What makes Northwest Arkansas hum is not just more folks living in the hills, it's the quality of life that has come along with the people. Crystal Bridges, the series of interconnected trails and numerous other quality of life pluses are what we should be looking to emulate. Yes, the great quality of life in Northwest Arkansas is not from just having more people, it's from having people who understand that life is more than a job.

Polls all show that the Scandinavian countries, Switzerland and others similar to them have the happiest people in the world, and it doesn't have anything to do with how many people live there. For decades, surveys from around the world have shown that the happiest people live in countries such as Norway, Sweden, and Denmark.

The United States is well down on the list.

Yes, we should be trying to emulate the quality of life pluses that have come with progress in Northwest Arkansas, but we should ignore the idea that population growth is the answer to all our problems. Actually, population growth by itself creates a horrible quality of life if it is out of control.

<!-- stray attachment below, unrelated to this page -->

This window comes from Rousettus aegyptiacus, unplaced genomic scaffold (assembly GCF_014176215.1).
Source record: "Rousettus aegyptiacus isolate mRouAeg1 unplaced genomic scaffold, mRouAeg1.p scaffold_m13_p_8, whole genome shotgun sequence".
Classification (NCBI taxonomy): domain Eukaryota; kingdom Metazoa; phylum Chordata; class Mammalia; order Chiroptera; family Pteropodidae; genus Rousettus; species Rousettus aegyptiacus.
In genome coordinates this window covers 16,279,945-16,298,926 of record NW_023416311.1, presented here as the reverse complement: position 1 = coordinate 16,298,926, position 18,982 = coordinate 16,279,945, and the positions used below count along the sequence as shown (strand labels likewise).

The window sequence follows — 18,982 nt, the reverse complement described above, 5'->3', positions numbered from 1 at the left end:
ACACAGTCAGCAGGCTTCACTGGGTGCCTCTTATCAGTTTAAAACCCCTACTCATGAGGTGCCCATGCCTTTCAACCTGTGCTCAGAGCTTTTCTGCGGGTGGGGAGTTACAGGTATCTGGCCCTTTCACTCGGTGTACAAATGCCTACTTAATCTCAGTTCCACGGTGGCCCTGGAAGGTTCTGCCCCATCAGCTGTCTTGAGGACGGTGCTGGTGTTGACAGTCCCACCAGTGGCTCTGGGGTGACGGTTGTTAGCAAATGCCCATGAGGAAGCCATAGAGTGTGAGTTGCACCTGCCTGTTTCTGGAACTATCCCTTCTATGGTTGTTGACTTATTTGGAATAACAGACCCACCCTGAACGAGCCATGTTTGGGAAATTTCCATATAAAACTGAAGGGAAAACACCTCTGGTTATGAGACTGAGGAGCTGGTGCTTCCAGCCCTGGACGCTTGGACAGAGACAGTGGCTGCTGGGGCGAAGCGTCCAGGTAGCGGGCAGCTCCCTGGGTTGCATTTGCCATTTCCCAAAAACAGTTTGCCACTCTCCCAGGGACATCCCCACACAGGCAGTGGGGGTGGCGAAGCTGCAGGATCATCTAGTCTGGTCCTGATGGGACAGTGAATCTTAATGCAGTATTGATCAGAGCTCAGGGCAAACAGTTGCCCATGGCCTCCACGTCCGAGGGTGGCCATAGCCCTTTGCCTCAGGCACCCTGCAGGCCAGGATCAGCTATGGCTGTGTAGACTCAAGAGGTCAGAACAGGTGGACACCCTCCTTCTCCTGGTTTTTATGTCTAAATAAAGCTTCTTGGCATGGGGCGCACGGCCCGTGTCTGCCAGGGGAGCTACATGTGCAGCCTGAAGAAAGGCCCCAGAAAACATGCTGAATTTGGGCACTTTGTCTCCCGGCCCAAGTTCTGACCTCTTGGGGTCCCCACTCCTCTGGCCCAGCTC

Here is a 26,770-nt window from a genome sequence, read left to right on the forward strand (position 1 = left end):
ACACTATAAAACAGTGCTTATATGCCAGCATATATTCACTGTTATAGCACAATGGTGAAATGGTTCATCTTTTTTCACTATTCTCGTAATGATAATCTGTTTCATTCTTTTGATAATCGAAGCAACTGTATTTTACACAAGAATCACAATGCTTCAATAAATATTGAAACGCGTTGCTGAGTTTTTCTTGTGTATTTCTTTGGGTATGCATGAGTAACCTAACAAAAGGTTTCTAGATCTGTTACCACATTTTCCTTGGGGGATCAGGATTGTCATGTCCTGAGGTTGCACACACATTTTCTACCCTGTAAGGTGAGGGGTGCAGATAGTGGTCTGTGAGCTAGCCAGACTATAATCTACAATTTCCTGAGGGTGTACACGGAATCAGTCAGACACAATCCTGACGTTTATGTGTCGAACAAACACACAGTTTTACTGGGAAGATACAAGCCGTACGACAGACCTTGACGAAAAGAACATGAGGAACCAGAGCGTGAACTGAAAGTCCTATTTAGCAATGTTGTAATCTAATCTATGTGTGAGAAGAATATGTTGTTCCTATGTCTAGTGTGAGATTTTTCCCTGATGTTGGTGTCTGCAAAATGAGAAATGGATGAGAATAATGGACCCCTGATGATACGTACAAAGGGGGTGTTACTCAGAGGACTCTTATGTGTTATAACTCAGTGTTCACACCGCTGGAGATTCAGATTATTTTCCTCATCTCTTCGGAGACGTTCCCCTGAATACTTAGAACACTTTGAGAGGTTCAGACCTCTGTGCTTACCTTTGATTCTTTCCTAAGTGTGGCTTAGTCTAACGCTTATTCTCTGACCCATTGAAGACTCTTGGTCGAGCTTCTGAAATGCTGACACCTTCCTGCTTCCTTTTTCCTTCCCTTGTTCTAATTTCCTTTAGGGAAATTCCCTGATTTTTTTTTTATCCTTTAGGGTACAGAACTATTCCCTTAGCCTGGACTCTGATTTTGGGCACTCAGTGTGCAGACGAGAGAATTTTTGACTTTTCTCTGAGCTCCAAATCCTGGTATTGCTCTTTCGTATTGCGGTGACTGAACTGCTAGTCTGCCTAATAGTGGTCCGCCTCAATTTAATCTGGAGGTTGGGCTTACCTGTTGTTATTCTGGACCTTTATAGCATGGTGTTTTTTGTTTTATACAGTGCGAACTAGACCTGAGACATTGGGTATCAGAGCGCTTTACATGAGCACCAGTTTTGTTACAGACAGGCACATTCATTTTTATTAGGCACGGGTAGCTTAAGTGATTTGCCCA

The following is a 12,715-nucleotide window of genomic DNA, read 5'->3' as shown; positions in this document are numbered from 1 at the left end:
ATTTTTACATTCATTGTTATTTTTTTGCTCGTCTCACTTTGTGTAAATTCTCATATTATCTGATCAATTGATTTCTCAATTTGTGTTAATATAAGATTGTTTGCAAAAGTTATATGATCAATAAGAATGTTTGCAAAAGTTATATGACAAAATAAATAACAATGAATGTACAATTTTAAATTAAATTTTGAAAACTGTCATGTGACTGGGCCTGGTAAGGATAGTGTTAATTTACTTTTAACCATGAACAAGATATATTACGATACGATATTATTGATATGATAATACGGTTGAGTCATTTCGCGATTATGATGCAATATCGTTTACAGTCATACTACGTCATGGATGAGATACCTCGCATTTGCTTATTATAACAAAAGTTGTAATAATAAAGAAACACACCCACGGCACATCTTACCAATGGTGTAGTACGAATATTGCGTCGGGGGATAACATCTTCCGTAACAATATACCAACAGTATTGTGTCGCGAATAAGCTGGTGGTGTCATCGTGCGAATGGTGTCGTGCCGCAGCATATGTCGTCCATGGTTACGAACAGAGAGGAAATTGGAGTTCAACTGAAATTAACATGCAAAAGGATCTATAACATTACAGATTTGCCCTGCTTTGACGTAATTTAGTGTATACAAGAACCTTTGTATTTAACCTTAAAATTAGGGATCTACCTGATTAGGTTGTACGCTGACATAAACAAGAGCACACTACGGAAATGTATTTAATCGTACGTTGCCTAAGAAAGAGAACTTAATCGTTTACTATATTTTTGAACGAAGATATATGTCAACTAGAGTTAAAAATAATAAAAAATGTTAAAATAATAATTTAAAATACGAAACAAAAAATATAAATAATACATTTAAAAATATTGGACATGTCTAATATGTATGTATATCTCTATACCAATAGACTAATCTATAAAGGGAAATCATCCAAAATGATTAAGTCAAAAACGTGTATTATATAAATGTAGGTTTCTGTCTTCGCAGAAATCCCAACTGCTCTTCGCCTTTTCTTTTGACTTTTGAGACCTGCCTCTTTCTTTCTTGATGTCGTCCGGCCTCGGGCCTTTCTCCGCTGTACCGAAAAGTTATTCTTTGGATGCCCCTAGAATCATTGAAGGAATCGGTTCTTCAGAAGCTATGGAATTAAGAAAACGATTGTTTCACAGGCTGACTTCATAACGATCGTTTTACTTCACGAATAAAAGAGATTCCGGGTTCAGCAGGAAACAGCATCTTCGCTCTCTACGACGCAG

Most of the underdeveloped countries in our world are struggling to even maintain any quality of life standards, because with modern medical practices, a woman who might have 10 children in her lifetime a hundred years ago would see only two to four reach maturity. But today, infant mortality in these countries has dropped, the host of diseases that killed millions are under control, and the result is a runaway population explosion in many of these countries.

There are some third world countries, which with the forthcoming global warming and drought that is on the horizon, won't even be able to feed their people.